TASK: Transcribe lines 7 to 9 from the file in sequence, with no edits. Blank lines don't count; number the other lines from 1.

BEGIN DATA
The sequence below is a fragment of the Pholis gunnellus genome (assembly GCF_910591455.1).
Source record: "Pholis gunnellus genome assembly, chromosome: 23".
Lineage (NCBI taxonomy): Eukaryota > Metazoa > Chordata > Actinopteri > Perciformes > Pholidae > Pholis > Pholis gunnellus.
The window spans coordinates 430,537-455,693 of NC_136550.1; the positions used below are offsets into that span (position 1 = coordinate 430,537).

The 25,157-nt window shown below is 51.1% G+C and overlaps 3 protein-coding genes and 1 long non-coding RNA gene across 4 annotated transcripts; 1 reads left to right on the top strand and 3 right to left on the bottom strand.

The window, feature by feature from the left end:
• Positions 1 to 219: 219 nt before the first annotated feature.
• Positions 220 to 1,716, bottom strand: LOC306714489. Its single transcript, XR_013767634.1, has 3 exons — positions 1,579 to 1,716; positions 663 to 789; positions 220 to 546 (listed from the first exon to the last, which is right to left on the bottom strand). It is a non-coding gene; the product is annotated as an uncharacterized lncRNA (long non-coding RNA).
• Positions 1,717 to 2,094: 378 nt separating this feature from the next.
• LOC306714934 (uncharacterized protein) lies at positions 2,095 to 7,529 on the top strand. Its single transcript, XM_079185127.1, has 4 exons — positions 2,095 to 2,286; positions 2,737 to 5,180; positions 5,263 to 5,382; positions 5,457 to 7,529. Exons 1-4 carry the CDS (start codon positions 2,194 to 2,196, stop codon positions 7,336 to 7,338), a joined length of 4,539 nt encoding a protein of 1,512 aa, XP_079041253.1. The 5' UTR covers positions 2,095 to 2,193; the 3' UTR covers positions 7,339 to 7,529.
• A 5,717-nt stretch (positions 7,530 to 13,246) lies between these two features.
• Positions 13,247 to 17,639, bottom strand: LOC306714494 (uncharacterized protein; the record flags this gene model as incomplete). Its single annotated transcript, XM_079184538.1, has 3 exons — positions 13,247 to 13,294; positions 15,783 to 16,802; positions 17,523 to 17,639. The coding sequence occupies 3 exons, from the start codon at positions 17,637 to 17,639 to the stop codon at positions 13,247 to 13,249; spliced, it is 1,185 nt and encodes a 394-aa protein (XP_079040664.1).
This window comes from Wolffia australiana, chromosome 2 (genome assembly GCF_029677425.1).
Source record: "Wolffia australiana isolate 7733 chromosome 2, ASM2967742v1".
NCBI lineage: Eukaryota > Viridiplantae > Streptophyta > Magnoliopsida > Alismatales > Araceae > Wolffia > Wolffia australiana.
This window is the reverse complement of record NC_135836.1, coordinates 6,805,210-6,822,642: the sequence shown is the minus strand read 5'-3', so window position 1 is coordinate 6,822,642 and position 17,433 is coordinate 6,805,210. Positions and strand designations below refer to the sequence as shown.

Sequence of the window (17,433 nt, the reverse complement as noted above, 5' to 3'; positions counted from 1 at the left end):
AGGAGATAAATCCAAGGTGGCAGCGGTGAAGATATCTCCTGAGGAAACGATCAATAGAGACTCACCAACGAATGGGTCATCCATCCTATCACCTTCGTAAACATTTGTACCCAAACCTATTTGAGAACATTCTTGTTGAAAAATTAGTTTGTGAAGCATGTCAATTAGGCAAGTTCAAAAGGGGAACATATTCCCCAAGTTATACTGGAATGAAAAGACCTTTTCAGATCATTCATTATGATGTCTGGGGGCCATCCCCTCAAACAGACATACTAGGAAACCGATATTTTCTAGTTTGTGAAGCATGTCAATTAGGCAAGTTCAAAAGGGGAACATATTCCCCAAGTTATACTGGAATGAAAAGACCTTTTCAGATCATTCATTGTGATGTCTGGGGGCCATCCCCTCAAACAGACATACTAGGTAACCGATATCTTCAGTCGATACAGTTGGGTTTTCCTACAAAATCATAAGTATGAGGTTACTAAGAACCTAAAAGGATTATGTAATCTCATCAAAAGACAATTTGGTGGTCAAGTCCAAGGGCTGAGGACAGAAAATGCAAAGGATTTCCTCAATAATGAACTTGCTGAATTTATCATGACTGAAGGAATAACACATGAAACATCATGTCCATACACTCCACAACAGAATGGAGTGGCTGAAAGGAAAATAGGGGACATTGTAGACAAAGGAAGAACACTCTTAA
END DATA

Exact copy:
• Positions 1 to 219: 219 nt before the first annotated feature.
• Positions 220 to 1,716, bottom strand: LOC306714489. Its single transcript, XR_013767634.1, has 3 exons — positions 1,579 to 1,716; positions 663 to 789; positions 220 to 546 (listed from the first exon to the last, which is right to left on the bottom strand). It is a non-coding gene; the product is annotated as an uncharacterized lncRNA (long non-coding RNA).
• Positions 1,717 to 2,094: 378 nt separating this feature from the next.